The fifth driver rests in the way BP has managed its unique combination of tangible and intangible assets. Both are seen as equal value drivers and are treated in an identical way when any new venture – such as the merger with Amoco, or the Joint Venture entry into Russia – is undertaken. This simultaneous and complementary management of tangible and intangible asset building is where the real competitive edge of the business is found.

Because the company’s ethical and environmental stance is a key part of success in its sector, it emphasises the importance of a strong stance on CO2 emissions, and links with governments in some of the more volatile global regions. The fact that, despite the obvious challenges posed by its geopolitical locations, it is a FTSE4Good company demonstrates how well it has done this. It has a charismatic and visionary CEO but, critically, its leadership culture is also distributed throughout the firm with all employees given a forum in the workplace to act as leaders and take responsibility for their roles. It commits substantial resources to the search for alternative renewable energy and has managed to invest in these intangible areas as well as aggressive expansion by communicating its strategy clearly to investors and analysts.

As Nick Butler, BP Group Vice President of Strategy says, "BP has learned that to create a successful performance outcome requires the application of a carefully crafted intangibles strategy combined with a portfolio asset strategy. We have invested significant resources in knowledge, talent, diversity and reputation management to achieve this."

Royal Bank of Scotland – building resilience

Over the last ten years, Royal Bank of Scotland (RBS) has successfully negotiated every major market shock. This resilience resulted from the bank’s broad based market strategy, and its diverse collection of revenue streams – particularly from new products and new geographies.

The bank’s value creation strategy has five major elements:

  • Diversifying talent. Making a conscious effort to blend in-house talent with an influx of expertise from other industries.
  • Sharing information and clarifying roles. Building the capabilities and agility to anticipate and respond to critical events and market shocks.
  • Diversifying investors. Not becoming too dependent on one type of investor.
  • Communicating to employees. Aligning behaviour with strategy. (A recent survey by the bank showed that 85 percent of its employees clearly understood the overall business objectives).
  • Diversifying deals. Executing deals wherever good opportunities arise.

Through these intangibles – and a diversified growth strategy – RBS has shaped itself into the world’s fifth largest bank.

Standard Chartered – an impressive recovery

Like many other financial services companies, Standard Chartered’s flashpoint for value destruction was the Asian financial crisis in 1998. The firm’s challenge was to overcome the obvious external risk caused by global financial instability, while at the same time boldly expanding into the very markets where the crisis had originated. Standard Chartered recovered quickly, and within 12 months had actually exceeded its pre-crisis valuation.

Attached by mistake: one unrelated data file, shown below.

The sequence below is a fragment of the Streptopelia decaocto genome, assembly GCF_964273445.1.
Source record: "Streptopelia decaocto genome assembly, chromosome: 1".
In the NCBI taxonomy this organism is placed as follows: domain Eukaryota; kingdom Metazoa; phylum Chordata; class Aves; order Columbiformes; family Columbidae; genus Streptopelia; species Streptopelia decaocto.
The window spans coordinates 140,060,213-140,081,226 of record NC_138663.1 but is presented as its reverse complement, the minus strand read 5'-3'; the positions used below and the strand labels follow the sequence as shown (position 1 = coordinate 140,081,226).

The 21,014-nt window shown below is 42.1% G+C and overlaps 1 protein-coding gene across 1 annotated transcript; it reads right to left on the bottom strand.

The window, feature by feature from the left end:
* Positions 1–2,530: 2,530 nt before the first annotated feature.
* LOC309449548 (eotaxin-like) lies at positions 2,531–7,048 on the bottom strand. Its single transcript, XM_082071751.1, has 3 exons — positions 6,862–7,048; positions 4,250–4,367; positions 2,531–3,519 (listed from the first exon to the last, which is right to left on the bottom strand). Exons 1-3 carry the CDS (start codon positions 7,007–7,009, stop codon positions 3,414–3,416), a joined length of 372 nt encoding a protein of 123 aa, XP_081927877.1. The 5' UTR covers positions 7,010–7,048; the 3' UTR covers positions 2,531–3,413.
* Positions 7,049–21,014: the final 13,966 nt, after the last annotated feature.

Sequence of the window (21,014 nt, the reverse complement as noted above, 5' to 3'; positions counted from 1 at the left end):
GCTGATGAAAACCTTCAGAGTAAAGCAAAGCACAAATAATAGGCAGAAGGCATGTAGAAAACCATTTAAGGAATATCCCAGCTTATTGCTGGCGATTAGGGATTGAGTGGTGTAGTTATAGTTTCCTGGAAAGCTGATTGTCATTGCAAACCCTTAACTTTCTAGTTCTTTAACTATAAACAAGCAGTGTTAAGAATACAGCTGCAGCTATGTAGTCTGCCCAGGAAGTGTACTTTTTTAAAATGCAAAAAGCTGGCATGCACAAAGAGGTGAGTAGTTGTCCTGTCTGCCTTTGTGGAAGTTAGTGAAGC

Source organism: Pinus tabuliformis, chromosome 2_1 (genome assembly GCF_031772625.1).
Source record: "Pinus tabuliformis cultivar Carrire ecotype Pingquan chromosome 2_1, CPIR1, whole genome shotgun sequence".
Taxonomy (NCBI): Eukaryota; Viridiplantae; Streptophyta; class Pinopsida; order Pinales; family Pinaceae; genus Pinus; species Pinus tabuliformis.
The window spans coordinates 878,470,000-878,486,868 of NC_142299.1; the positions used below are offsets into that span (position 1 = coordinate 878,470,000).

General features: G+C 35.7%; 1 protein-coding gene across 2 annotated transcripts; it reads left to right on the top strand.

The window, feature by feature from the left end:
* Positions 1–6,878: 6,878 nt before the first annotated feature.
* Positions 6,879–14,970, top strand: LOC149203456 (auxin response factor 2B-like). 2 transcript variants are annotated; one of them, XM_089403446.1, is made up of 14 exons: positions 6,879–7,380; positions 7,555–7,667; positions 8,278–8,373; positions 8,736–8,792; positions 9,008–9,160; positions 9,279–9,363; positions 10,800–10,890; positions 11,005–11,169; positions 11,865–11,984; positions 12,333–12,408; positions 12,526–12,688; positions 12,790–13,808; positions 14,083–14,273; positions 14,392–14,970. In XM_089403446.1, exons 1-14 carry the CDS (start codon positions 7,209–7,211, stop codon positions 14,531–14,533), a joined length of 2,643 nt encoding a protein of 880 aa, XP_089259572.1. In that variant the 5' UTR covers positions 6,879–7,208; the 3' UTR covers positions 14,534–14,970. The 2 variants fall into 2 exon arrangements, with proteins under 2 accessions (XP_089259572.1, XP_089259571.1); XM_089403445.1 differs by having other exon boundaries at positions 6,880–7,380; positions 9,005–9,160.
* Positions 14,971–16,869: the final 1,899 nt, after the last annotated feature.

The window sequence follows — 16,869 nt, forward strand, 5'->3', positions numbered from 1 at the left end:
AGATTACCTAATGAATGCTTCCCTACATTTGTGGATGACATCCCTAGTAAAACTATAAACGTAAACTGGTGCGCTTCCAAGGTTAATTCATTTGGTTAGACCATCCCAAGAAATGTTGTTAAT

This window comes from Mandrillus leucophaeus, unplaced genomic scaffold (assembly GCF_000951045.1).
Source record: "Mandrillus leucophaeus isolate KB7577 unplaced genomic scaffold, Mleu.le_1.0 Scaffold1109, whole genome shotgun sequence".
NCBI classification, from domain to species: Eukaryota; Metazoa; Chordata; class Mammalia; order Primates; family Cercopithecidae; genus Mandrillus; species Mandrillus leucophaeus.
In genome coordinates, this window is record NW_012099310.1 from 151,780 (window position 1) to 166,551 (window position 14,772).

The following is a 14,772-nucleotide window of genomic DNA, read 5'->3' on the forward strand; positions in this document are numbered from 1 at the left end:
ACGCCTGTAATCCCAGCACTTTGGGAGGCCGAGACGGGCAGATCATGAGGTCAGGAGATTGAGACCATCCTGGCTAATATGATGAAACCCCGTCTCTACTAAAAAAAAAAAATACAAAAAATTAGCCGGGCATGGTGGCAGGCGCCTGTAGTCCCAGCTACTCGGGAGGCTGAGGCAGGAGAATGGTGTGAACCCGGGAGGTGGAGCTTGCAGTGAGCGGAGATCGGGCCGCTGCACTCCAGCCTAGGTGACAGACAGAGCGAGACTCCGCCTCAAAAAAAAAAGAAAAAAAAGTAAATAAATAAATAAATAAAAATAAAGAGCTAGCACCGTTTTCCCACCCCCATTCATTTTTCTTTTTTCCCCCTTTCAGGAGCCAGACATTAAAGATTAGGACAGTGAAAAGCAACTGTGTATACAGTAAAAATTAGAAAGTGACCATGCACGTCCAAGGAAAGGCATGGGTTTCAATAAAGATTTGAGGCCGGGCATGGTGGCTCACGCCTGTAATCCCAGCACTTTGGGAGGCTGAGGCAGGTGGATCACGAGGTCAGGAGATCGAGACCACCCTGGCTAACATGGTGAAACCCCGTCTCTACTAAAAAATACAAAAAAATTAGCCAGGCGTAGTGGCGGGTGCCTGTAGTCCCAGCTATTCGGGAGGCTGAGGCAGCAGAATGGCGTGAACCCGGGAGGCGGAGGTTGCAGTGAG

The company succeeded by re-orienting its strategic thinking around the fundamental principles of value creation: value-based business, strong ethical performance and exemplary governance practices. The strategy combined organic growth with selective mergers and acquisitions. It has also focused on innovative products, services, and management systems that helped differentiate the brand and improve productivity.

Above all, Standard Chartered acknowledged that the biggest operating risk was change itself. Accelerated change and intensive competition increase a firm’s risk.

To succeed, a financial services company – or any company, for that matter – must be able to react with agility, essentially creating its own resilience to external shocks. That agility stems from the intangibles: recruiting and developing the right talent. Creating a work environment that helps people perform their best. Encouraging a leadership culture and aligning actions with business strategy. Those intangible assets – and others – have helped Standard Chartered build a strong brand that is synonymous with trust and customer service.

Vodafone

Since 1984, Vodafone has grown into a global business with revenues of over £34 billion for the year to 31 March 2005 compared with £3 billion in 1998. Its annual report attributes much of this growth to two transformational transactions in 1999 and 2000. The report also notes the importance of understanding performance in terms of the way in which Vodafone has focused on delivering value to all its stakeholders and how it engages with them in the following ways:

  • First, it has placed its customers at the centre of its strategy, focusing on providing services to address the diverse communication requirements of its customer base globally through pricing and customer management strategies.
  • Second, it has sought to improve delivery to customers through service innovation to take advantage of the Group’s lead in the deployment of new technology, from 2G to 2.5G and most recently 3G.
  • Third, it fosters a people-based culture and a reputation for understanding stakeholders beyond the immediate customer and employee base.
  • Fourth, it has systems to share best practice globally to provide uniform standards of delivery to customers and stakeholders.
  • Lastly, it views intangible aspects of its business as crucial and has been reporting on many of these in the form of its Corporate Responsibility Report since 2000. Effective governance and management are treated as indivisible aspects of value building. Assurance mechanisms are in place to ensure that its targets in relation to safety, people and the environment are continually monitored, in an attempt to ensure that the Group maintains its position in the FTSE4Good and Dow Jones Sustainability indices.